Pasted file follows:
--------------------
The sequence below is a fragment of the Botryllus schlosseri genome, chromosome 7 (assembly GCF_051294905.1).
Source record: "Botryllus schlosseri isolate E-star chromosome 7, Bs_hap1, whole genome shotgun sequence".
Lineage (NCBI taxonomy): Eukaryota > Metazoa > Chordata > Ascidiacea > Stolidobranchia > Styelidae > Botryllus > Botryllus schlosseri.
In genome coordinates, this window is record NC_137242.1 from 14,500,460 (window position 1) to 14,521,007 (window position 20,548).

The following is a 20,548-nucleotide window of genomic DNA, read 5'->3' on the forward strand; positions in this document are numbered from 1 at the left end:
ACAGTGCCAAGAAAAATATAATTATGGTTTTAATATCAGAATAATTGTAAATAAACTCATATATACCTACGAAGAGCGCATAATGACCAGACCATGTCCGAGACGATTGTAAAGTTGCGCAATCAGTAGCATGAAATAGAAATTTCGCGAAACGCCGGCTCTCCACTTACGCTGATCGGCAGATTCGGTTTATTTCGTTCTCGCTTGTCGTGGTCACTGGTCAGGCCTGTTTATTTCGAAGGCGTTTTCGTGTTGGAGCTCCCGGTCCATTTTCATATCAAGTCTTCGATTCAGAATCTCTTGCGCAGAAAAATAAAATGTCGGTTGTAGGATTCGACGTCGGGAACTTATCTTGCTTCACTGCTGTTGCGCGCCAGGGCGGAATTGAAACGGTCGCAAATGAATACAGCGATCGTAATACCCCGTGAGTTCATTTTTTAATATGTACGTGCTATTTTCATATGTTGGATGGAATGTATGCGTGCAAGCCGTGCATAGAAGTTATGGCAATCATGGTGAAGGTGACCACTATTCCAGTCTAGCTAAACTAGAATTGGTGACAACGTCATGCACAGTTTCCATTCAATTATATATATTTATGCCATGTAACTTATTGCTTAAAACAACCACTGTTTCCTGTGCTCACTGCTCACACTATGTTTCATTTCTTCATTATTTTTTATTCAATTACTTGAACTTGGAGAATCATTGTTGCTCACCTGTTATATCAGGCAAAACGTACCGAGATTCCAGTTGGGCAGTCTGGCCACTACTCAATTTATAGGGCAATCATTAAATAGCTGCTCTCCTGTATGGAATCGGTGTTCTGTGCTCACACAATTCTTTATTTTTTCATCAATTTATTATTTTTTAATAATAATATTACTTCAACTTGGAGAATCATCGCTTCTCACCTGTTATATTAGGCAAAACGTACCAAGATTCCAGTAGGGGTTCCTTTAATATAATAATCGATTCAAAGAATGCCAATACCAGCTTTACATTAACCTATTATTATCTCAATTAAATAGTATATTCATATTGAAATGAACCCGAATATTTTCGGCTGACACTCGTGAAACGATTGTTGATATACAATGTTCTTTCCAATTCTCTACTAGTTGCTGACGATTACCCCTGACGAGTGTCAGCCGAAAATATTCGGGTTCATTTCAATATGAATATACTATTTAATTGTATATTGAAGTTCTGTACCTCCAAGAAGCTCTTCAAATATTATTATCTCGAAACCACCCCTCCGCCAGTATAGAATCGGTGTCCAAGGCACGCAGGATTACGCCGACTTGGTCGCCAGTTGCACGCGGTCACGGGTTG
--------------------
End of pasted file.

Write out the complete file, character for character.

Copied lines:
The sequence below is a fragment of the Botryllus schlosseri genome, chromosome 7 (assembly GCF_051294905.1).
Source record: "Botryllus schlosseri isolate E-star chromosome 7, Bs_hap1, whole genome shotgun sequence".
Lineage (NCBI taxonomy): Eukaryota > Metazoa > Chordata > Ascidiacea > Stolidobranchia > Styelidae > Botryllus > Botryllus schlosseri.
In genome coordinates, this window is record NC_137242.1 from 14,500,460 (window position 1) to 14,521,007 (window position 20,548).

The following is a 20,548-nucleotide window of genomic DNA, read 5'->3' on the forward strand; positions in this document are numbered from 1 at the left end:
ACAGTGCCAAGAAAAATATAATTATGGTTTTAATATCAGAATAATTGTAAATAAACTCATATATACCTACGAAGAGCGCATAATGACCAGACCATGTCCGAGACGATTGTAAAGTTGCGCAATCAGTAGCATGAAATAGAAATTTCGCGAAACGCCGGCTCTCCACTTACGCTGATCGGCAGATTCGGTTTATTTCGTTCTCGCTTGTCGTGGTCACTGGTCAGGCCTGTTTATTTCGAAGGCGTTTTCGTGTTGGAGCTCCCGGTCCATTTTCATATCAAGTCTTCGATTCAGAATCTCTTGCGCAGAAAAATAAAATGTCGGTTGTAGGATTCGACGTCGGGAACTTATCTTGCTTCACTGCTGTTGCGCGCCAGGGCGGAATTGAAACGGTCGCAAATGAATACAGCGATCGTAATACCCCGTGAGTTCATTTTTTAATATGTACGTGCTATTTTCATATGTTGGATGGAATGTATGCGTGCAAGCCGTGCATAGAAGTTATGGCAATCATGGTGAAGGTGACCACTATTCCAGTCTAGCTAAACTAGAATTGGTGACAACGTCATGCACAGTTTCCATTCAATTATATATATTTATGCCATGTAACTTATTGCTTAAAACAACCACTGTTTCCTGTGCTCACTGCTCACACTATGTTTCATTTCTTCATTATTTTTTATTCAATTACTTGAACTTGGAGAATCATTGTTGCTCACCTGTTATATCAGGCAAAACGTACCGAGATTCCAGTTGGGCAGTCTGGCCACTACTCAATTTATAGGGCAATCATTAAATAGCTGCTCTCCTGTATGGAATCGGTGTTCTGTGCTCACACAATTCTTTATTTTTTCATCAATTTATTATTTTTTAATAATAATATTACTTCAACTTGGAGAATCATCGCTTCTCACCTGTTATATTAGGCAAAACGTACCAAGATTCCAGTAGGGGTTCCTTTAATATAATAATCGATTCAAAGAATGCCAATACCAGCTTTACATTAACCTATTATTATCTCAATTAAATAGTATATTCATATTGAAATGAACCCGAATATTTTCGGCTGACACTCGTGAAACGATTGTTGATATACAATGTTCTTTCCAATTCTCTACTAGTTGCTGACGATTACCCCTGACGAGTGTCAGCCGAAAATATTCGGGTTCATTTCAATATGAATATACTATTTAATTGTATATTGAAGTTCTGTACCTCCAAGAAGCTCTTCAAATATTATTATCTCGAAACCACCCCTCCGCCAGTATAGAATCGGTGTCCAAGGCACGCAGGATTACGCCGACTTGGTCGCCAGTTGCACGCGGTCACGGGTTG